Educators have long known that many Latino students do not complete high school. Still, education models have remained the same. It is imperative that school districts listen to students, teachers and parents and begin to implement new approaches.
One such approach is the concept of a comprehensive community school for preschool through high school. The driving force is a simple premise: Education does not occur in isolation from the rest of a student’s life. Other factors—family, community, nonprofit organizations and businesses—play an extremely important role in a child’s successful education.
Schools cannot escape interdependence with outside factors that influence whether students learn. Schools must seize opportunities to connect students and families to resources and support, rather than lament the prevalence of outside negative influences.
Connections with outside institutions reinforce a framework of effective educational accountability. While it is critical, for instance, to have a coherent focus on staff development and to emphasize the integration of reading skills throughout content areas in the curriculum, achievement is not only influenced by what happens inside the school but what happens beyond its walls.
By expanding their boundaries, schools will become stronger and will engage parents and the community. Schools have the power to become the focus of the community, connected to daily lives and experiences and thus can share the educational responsibility with other responsible partners.
The meaningful extension of the school day is about providing students with what they need to succeed, to beat the odds and capitalize on their strengths so they grow up to be competent, caring and responsible. Extended learning opportunities must provide a variety of academic, social and recreational activities, to accommodate different learning needs and styles.
There must be a seamless connection between what classroom teachers do during traditional school hours and what happens after school. Family and community engagement can be fostered through high school equivalency, English as a Second Language, and literacy classes that reflect the needs of the community. A partnership with a health agency would allow a school to offer health fairs, conferences and services to families. Parents working as literacy leaders can teach other parents and community residents. Family support can be provided through counseling sessions and initiatives on financial education, neighborhood improvement, immigration rights and community safety.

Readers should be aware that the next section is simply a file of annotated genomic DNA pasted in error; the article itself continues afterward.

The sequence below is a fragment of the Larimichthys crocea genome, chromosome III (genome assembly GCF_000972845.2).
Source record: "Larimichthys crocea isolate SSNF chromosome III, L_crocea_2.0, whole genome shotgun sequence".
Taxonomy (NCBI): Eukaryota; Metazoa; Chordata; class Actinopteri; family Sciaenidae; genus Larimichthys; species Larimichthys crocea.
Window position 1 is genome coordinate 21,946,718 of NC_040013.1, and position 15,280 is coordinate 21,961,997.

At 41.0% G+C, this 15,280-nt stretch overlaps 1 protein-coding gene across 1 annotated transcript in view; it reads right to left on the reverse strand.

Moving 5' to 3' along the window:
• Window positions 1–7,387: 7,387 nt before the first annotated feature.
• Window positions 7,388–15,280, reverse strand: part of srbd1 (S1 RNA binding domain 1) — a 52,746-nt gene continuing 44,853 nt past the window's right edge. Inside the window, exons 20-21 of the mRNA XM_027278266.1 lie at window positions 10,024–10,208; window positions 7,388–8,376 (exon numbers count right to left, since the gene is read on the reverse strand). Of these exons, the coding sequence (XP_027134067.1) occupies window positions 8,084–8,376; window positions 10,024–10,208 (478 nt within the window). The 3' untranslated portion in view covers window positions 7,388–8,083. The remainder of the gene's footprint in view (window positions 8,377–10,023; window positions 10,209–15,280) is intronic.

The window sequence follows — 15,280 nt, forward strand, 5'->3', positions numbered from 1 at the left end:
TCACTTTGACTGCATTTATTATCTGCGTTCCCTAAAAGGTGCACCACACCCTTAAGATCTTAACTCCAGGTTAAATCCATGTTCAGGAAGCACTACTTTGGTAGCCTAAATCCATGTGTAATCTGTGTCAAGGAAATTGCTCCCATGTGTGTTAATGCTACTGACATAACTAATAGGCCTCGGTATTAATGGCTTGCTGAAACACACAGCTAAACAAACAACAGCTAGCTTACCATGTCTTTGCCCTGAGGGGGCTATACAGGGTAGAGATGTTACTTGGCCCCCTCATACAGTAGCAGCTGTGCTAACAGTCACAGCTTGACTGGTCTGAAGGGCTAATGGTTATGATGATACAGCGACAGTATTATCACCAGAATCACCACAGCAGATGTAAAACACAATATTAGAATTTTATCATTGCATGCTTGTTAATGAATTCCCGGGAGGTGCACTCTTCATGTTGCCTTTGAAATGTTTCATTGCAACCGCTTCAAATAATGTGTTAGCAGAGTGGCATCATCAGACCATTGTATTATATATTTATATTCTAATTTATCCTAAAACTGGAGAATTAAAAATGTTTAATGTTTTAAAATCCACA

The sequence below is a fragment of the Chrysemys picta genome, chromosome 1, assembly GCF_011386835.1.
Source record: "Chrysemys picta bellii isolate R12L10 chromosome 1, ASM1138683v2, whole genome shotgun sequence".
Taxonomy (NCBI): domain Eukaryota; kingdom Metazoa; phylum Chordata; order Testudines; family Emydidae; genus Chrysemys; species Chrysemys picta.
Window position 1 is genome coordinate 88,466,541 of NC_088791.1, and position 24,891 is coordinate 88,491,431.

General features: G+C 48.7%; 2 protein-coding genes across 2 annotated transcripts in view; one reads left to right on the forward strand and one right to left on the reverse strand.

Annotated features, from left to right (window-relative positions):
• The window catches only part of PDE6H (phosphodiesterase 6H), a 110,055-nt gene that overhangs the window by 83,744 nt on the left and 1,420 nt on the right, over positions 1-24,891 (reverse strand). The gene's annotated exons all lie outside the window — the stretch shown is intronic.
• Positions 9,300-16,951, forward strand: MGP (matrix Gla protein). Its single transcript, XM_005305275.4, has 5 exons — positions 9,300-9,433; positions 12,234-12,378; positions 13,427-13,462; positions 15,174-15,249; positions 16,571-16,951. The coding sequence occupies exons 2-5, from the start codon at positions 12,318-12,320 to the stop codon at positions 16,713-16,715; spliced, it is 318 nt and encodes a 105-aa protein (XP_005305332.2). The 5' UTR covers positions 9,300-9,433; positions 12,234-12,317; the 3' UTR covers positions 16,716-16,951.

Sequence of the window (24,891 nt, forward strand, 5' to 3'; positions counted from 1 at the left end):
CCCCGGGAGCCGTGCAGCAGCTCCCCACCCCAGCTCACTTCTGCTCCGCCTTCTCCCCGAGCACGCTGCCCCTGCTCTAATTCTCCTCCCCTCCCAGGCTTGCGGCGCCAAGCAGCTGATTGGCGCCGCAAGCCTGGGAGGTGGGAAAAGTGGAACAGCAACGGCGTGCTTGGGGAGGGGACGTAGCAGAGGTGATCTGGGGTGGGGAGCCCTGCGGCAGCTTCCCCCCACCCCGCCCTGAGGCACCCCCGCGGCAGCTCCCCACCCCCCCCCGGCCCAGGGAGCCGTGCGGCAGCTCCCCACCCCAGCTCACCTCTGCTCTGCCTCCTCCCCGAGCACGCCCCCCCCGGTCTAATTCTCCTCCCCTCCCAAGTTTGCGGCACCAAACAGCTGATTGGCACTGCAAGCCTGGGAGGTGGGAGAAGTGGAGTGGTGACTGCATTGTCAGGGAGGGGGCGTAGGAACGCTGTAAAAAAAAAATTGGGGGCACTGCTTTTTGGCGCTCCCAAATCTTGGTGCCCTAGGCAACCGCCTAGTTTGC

It is within this framework that our model of a community school is completing its second year.
The creation of a new Community Links High School at Spry provides the opportunity for continuous family engagement. A high school model based on input from students, parents and teachers was implemented. Staff was selected based on their commitment to student success and a non-traditional delivery of education. Neighborhood students must submit an application for admission and their families must demonstrate commitment to ensuring that they succeed.
Because teenagers respond better when they begin their classes at 10 or 11 a.m., classes begin later in the day. Students participate during their first year in a junior ROTC/physical education program that promotes teamwork, provides self-discipline, and fosters respect and leadership. Service learning fosters student leadership. Students obtain work experience by serving as tutors and teacher assistants in the primary rooms. After this experience, they are placed at work sites in the school community.
In traditional high schools, if students are caught in a syndrome of failure, summer school is often used to make up failed classes. Our model allows students to attend school year-round and complete college entrance requirements in three years.
Early signs of success have begun to emerge, such as a very high attendance rate and no dropouts. Discipline issues are minimal or non-existent. Parent engagement in school activities is very high. Students and families make a commitment to complete high school and enroll in post-secondary education. And starting their first year in high school, students also visit colleges and universities. In their third year, they all participate in dual enrollment for college and high school credit. In June 2006, the first class will graduate from Community Links.
A pre-K through 12th grade community school is a way of thinking, acting and working together to educate students and strengthen families and communities.
It is not an easy task, but as Lady Bird Johnson once said, “We cannot be cautious and extraordinary at the same time.”
Carlos Azcoitia resigned from his position as CPS Deputy Chief of Education to launch a new pre-K through high school program at Spry Community Academy.